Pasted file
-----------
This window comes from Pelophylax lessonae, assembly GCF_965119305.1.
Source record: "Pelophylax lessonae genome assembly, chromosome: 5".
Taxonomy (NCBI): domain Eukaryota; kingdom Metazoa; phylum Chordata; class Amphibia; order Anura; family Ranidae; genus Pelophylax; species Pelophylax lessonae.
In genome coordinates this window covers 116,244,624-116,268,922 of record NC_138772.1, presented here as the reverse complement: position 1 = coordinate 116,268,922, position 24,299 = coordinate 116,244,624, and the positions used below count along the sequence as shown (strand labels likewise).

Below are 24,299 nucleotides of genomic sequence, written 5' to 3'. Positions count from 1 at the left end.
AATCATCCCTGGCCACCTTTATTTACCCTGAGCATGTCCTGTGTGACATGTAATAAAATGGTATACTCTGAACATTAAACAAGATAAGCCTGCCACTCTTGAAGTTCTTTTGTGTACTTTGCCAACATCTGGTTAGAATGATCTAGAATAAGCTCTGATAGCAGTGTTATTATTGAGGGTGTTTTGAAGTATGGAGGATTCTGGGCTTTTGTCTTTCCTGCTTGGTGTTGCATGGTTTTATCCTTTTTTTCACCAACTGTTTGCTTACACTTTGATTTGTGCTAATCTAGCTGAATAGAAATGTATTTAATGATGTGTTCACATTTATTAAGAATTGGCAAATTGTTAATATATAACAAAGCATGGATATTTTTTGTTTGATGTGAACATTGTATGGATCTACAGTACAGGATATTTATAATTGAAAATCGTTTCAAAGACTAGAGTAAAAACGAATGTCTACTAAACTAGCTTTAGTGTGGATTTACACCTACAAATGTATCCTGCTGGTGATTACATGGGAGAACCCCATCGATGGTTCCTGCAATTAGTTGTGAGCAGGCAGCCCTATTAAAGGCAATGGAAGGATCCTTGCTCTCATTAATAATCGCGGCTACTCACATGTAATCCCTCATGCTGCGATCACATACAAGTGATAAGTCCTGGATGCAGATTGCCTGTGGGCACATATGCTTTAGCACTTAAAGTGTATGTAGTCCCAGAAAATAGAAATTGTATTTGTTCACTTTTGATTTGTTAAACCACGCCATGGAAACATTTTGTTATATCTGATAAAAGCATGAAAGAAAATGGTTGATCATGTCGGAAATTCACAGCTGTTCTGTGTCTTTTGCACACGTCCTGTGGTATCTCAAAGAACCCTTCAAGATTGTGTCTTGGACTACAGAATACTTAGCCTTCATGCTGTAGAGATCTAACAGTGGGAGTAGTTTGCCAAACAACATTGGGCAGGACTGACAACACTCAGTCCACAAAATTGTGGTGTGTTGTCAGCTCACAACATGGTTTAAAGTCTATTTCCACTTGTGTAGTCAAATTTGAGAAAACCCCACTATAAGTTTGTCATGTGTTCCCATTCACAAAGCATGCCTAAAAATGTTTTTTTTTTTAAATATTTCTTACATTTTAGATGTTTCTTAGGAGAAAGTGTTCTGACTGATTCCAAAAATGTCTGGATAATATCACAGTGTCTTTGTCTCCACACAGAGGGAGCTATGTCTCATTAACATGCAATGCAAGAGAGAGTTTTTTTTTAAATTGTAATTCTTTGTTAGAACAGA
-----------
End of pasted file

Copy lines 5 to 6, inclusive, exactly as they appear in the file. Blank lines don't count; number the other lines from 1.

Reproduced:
Below are 24,299 nucleotides of genomic sequence, written 5' to 3'. Positions count from 1 at the left end.
AATCATCCCTGGCCACCTTTATTTACCCTGAGCATGTCCTGTGTGACATGTAATAAAATGGTATACTCTGAACATTAAACAAGATAAGCCTGCCACTCTTGAAGTTCTTTTGTGTACTTTGCCAACATCTGGTTAGAATGATCTAGAATAAGCTCTGATAGCAGTGTTATTATTGAGGGTGTTTTGAAGTATGGAGGATTCTGGGCTTTTGTCTTTCCTGCTTGGTGTTGCATGGTTTTATCCTTTTTTTCACCAACTGTTTGCTTACACTTTGATTTGTGCTAATCTAGCTGAATAGAAATGTATTTAATGATGTGTTCACATTTATTAAGAATTGGCAAATTGTTAATATATAACAAAGCATGGATATTTTTTGTTTGATGTGAACATTGTATGGATCTACAGTACAGGATATTTATAATTGAAAATCGTTTCAAAGACTAGAGTAAAAACGAATGTCTACTAAACTAGCTTTAGTGTGGATTTACACCTACAAATGTATCCTGCTGGTGATTACATGGGAGAACCCCATCGATGGTTCCTGCAATTAGTTGTGAGCAGGCAGCCCTATTAAAGGCAATGGAAGGATCCTTGCTCTCATTAATAATCGCGGCTACTCACATGTAATCCCTCATGCTGCGATCACATACAAGTGATAAGTCCTGGATGCAGATTGCCTGTGGGCACATATGCTTTAGCACTTAAAGTGTATGTAGTCCCAGAAAATAGAAATTGTATTTGTTCACTTTTGATTTGTTAAACCACGCCATGGAAACATTTTGTTATATCTGATAAAAGCATGAAAGAAAATGGTTGATCATGTCGGAAATTCACAGCTGTTCTGTGTCTTTTGCACACGTCCTGTGGTATCTCAAAGAACCCTTCAAGATTGTGTCTTGGACTACAGAATACTTAGCCTTCATGCTGTAGAGATCTAACAGTGGGAGTAGTTTGCCAAACAACATTGGGCAGGACTGACAACACTCAGTCCACAAAATTGTGGTGTGTTGTCAGCTCACAACATGGTTTAAAGTCTATTTCCACTTGTGTAGTCAAATTTGAGAAAACCCCACTATAAGTTTGTCATGTGTTCCCATTCACAAAGCATGCCTAAAAATGTTTTTTTTTTTAAATATTTCTTACATTTTAGATGTTTCTTAGGAGAAAGTGTTCTGACTGATTCCAAAAATGTCTGGATAATATCACAGTGTCTTTGTCTCCACACAGAGGGAGCTATGTCTCATTAACATGCAATGCAAGAGAGAGTTTTTTTTTAAATTGTAATTCTTTGTTAGAACAGA